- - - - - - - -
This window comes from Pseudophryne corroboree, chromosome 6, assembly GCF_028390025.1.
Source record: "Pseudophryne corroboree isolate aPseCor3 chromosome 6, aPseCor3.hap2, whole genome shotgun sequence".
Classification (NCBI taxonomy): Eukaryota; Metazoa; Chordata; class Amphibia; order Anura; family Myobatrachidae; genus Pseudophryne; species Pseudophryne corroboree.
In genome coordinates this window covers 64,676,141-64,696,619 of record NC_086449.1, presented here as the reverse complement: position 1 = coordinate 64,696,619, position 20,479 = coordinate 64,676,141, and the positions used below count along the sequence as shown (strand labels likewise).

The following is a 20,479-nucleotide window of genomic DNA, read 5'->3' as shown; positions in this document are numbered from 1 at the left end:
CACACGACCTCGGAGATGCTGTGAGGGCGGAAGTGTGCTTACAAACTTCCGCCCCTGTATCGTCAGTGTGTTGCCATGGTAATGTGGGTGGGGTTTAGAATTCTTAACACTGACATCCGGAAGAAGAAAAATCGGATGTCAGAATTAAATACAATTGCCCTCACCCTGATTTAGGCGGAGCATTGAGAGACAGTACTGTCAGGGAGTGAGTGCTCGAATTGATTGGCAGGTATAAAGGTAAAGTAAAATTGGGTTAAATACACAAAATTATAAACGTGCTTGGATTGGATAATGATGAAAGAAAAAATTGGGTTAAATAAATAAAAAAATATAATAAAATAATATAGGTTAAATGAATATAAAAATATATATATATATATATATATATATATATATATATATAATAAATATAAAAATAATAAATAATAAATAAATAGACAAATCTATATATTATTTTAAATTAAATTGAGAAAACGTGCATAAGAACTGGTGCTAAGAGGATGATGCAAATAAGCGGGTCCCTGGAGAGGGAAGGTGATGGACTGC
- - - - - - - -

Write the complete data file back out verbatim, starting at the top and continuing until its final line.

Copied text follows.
This window comes from Pseudophryne corroboree, chromosome 6, assembly GCF_028390025.1.
Source record: "Pseudophryne corroboree isolate aPseCor3 chromosome 6, aPseCor3.hap2, whole genome shotgun sequence".
Classification (NCBI taxonomy): Eukaryota; Metazoa; Chordata; class Amphibia; order Anura; family Myobatrachidae; genus Pseudophryne; species Pseudophryne corroboree.
In genome coordinates this window covers 64,676,141-64,696,619 of record NC_086449.1, presented here as the reverse complement: position 1 = coordinate 64,696,619, position 20,479 = coordinate 64,676,141, and the positions used below count along the sequence as shown (strand labels likewise).

The following is a 20,479-nucleotide window of genomic DNA, read 5'->3' as shown; positions in this document are numbered from 1 at the left end:
CACACGACCTCGGAGATGCTGTGAGGGCGGAAGTGTGCTTACAAACTTCCGCCCCTGTATCGTCAGTGTGTTGCCATGGTAATGTGGGTGGGGTTTAGAATTCTTAACACTGACATCCGGAAGAAGAAAAATCGGATGTCAGAATTAAATACAATTGCCCTCACCCTGATTTAGGCGGAGCATTGAGAGACAGTACTGTCAGGGAGTGAGTGCTCGAATTGATTGGCAGGTATAAAGGTAAAGTAAAATTGGGTTAAATACACAAAATTATAAACGTGCTTGGATTGGATAATGATGAAAGAAAAAATTGGGTTAAATAAATAAAAAAATATAATAAAATAATATAGGTTAAATGAATATAAAAATATATATATATATATATATATATATATATATATATATAATAAATATAAAAATAATAAATAATAAATAAATAGACAAATCTATATATTATTTTAAATTAAATTGAGAAAACGTGCATAAGAACTGGTGCTAAGAGGATGATGCAAATAAGCGGGTCCCTGGAGAGGGAAGGTGATGGACTGC